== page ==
In the letter I received to announce that my book, Ina Coolbrith: The Bittersweet Song of California's First Poet Laureate, won a bronze medal from the Independent Publisher Book Awards (IPPY) in the biography category, the Jenkins Group noted how this year's medalists "reveal the importance of women in our industry, with a strong showing of female authors and publishers throughout the contest."
I would add that with so many female authors there is a greater tendency to highlight women as subjects, and that is equally as important. The tagline for the National Women's History Project is "writing women back into history," a directive that matches the spirit of my reason for writing a biography about Ina Coolbrith. Coolbrith lived an epic life and was California's most beloved poet for fifty years, and yet who today remembers her name or her story? More importantly, what young girl who is interested in literature knows that California's first poet laureate was a woman who first published at age fifteen?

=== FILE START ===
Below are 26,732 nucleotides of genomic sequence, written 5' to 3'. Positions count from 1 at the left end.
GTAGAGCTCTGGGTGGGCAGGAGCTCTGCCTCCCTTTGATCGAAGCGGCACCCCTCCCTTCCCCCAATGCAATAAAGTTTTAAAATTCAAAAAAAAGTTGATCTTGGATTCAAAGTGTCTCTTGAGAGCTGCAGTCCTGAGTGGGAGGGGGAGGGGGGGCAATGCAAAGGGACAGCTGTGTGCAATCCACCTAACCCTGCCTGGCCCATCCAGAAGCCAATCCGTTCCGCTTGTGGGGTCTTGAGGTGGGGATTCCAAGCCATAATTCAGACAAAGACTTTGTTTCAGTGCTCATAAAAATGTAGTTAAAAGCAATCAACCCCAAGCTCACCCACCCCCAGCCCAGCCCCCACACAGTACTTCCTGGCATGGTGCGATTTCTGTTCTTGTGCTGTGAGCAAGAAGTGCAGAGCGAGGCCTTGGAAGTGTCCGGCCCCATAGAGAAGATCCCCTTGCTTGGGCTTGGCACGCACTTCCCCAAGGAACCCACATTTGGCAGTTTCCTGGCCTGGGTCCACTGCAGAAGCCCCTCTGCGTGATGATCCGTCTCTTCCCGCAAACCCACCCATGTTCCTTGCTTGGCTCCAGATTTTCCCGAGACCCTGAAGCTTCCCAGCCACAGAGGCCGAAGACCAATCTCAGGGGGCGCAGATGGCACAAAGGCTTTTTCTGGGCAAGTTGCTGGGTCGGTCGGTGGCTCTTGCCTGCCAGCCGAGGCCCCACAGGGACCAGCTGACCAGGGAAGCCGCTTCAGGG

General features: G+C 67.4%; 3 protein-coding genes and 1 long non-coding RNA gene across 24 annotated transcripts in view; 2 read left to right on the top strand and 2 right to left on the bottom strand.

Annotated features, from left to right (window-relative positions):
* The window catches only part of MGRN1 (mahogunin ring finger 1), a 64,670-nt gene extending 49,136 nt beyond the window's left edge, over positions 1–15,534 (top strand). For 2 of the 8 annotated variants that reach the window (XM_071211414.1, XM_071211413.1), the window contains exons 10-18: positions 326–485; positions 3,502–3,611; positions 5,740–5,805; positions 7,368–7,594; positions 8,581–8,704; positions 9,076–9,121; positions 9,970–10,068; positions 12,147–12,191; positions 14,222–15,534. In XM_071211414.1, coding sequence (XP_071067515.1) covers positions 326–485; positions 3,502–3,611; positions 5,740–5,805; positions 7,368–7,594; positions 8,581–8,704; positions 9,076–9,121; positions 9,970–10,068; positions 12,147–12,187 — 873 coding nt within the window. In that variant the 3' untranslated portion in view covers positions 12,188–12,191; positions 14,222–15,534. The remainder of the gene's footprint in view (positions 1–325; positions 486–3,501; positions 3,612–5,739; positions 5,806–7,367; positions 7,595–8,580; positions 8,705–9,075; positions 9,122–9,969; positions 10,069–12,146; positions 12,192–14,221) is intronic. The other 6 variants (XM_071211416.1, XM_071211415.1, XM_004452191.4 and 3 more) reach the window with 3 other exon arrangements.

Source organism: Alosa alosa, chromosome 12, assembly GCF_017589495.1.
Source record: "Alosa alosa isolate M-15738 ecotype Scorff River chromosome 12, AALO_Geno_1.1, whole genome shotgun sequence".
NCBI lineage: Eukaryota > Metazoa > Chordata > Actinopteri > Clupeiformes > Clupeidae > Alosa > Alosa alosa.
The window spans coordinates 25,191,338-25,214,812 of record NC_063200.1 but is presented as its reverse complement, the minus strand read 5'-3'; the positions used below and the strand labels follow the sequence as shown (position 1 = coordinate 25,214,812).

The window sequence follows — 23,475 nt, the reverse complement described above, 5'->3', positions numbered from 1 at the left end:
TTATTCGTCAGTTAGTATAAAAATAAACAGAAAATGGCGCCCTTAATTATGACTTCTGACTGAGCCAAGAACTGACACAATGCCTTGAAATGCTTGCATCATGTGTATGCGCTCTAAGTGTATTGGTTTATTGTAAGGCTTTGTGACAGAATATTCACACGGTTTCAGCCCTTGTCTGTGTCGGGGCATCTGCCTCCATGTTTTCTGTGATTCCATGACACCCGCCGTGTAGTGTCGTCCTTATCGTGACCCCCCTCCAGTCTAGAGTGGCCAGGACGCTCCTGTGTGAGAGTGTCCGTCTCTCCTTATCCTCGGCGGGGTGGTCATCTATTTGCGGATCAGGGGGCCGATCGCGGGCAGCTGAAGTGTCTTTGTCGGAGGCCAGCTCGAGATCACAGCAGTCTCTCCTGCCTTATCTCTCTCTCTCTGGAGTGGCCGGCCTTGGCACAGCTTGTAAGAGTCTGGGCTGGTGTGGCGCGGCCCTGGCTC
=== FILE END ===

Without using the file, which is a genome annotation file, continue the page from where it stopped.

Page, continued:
|Coolbrith in Mario Chiodo's sculpture, Champions for Humanity|
A woman's point of view is important. Her experience is unique, and her stories are ones that I want to hear. When Ina Coolbrith accepted the laurel crown as California's first poet laureate in 1915 she accepted it on behalf of her "sister women." I'm thrilled to be a medalist along with my sister women for the 20th Annual IPPY Awards, in what the Jenkins Group is calling "The Year of the Woman."